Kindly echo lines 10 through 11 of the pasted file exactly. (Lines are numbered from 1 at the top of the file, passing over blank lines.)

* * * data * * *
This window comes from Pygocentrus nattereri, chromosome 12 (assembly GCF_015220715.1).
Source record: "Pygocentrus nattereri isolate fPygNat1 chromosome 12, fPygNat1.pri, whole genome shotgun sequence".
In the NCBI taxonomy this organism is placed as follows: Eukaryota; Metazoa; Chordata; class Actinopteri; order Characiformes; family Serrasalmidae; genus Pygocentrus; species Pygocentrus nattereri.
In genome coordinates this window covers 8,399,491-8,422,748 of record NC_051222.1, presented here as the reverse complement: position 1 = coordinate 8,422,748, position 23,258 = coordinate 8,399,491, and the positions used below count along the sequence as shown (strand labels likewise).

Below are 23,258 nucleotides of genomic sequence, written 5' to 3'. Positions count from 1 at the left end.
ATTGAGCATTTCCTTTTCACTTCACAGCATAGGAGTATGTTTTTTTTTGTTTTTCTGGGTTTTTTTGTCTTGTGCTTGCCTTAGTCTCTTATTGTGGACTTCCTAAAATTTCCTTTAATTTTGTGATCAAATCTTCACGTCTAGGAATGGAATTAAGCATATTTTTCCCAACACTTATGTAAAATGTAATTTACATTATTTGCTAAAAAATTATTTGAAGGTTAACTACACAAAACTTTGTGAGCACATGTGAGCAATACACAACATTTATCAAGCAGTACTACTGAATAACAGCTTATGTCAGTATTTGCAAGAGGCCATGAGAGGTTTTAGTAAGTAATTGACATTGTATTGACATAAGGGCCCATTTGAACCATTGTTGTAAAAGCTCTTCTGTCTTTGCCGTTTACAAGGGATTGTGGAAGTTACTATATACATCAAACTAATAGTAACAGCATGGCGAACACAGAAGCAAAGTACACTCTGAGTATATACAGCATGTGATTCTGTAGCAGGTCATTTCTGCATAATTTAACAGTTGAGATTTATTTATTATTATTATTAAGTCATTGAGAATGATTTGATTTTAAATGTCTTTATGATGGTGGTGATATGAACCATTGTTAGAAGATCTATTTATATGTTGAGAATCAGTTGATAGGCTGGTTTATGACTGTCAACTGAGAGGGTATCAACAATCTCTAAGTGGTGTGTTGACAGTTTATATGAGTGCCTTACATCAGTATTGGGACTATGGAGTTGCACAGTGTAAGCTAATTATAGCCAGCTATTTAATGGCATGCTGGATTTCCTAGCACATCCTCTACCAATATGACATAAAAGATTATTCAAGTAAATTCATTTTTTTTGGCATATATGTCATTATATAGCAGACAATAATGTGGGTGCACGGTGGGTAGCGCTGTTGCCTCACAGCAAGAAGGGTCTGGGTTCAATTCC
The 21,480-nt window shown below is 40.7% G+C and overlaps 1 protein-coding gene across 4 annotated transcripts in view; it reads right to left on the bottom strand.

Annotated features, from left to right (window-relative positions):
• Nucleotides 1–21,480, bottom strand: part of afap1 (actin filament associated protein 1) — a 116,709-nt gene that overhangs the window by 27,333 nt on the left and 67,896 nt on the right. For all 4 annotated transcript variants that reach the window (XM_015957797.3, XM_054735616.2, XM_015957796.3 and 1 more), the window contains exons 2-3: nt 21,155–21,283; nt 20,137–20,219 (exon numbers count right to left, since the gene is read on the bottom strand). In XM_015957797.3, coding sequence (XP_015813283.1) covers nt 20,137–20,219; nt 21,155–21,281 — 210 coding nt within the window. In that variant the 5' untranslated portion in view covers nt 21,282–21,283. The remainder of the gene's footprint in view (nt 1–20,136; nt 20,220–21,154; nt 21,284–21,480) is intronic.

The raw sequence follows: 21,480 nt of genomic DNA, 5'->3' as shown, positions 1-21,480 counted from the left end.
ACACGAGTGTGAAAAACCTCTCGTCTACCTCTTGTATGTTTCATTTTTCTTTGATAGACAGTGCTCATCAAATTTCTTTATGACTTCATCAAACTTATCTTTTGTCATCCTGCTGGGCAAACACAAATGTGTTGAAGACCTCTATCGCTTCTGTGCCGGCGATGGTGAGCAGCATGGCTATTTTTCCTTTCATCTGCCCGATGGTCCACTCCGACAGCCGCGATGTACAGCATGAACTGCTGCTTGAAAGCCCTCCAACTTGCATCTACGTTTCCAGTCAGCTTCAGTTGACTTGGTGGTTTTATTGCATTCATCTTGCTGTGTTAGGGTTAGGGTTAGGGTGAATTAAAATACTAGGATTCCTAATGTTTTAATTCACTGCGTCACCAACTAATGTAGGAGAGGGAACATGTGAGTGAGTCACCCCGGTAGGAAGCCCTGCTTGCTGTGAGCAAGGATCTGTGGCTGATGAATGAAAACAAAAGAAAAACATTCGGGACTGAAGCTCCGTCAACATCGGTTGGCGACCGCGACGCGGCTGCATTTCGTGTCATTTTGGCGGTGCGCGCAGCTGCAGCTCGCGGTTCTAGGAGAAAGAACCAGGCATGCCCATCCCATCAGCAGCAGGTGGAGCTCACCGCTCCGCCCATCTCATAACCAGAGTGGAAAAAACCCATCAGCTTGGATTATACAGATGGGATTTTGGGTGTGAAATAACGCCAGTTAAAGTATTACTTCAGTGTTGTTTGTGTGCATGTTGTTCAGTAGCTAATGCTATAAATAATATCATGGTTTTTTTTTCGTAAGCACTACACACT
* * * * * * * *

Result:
The raw sequence follows: 21,480 nt of genomic DNA, 5'->3' as shown, positions 1-21,480 counted from the left end.
ACACGAGTGTGAAAAACCTCTCGTCTACCTCTTGTATGTTTCATTTTTCTTTGATAGACAGTGCTCATCAAATTTCTTTATGACTTCATCAAACTTATCTTTTGTCATCCTGCTGGGCAAACACAAATGTGTTGAAGACCTCTATCGCTTCTGTGCCGGCGATGGTGAGCAGCATGGCTATTTTTCCTTTCATCTGCCCGATGGTCCACTCCGACAGCCGCGATGTACAGCATGAACTGCTGCTTGAAAGCCCTCCAACTTGCATCTACGTTTCCAGTCAGCTTCAGTTGACTTGGTGGTTTTATTGCATTCATCTTGCTGTGTTAGGGTTAGGGTTAGGGTGAATTAAAATACTAGGATTCCTAATGTTTTAATTCACTGCGTCACCAACTAATGTAGGAGAGGGAACATGTGAGTGAGTCACCCCGGTAGGAAGCCCTGCTTGCTGTGAGCAAGGATCTGTGGCTGATGAATGAAAACAAAAGAAAAACATTCGGGACTGAAGCTCCGTCAACATCGGTTGGCGACCGCGACGCGGCTGCATTTCGTGTCATTTTGGCGGTGCGCGCAGCTGCAGCTCGCGGTTCTAGGAGAAAGAACCAGGCATGCCCATCCCATCAGCAGCAGGTGGAGCTCACCGCTCCGCCCATCTCATAACCAGAGTGGAAAAAACCCATCAGCTTGGATTATACAGATGGGATTTTGGGTGTGAAATAACGCCAGTTAAAGTATTACTTCAGTGTTGTTTGTGTGCATGTTGTTCAGTAGCTAATGCTATAAATAATATCATGGTTTTTTTTTCGTAAGCACTACACACT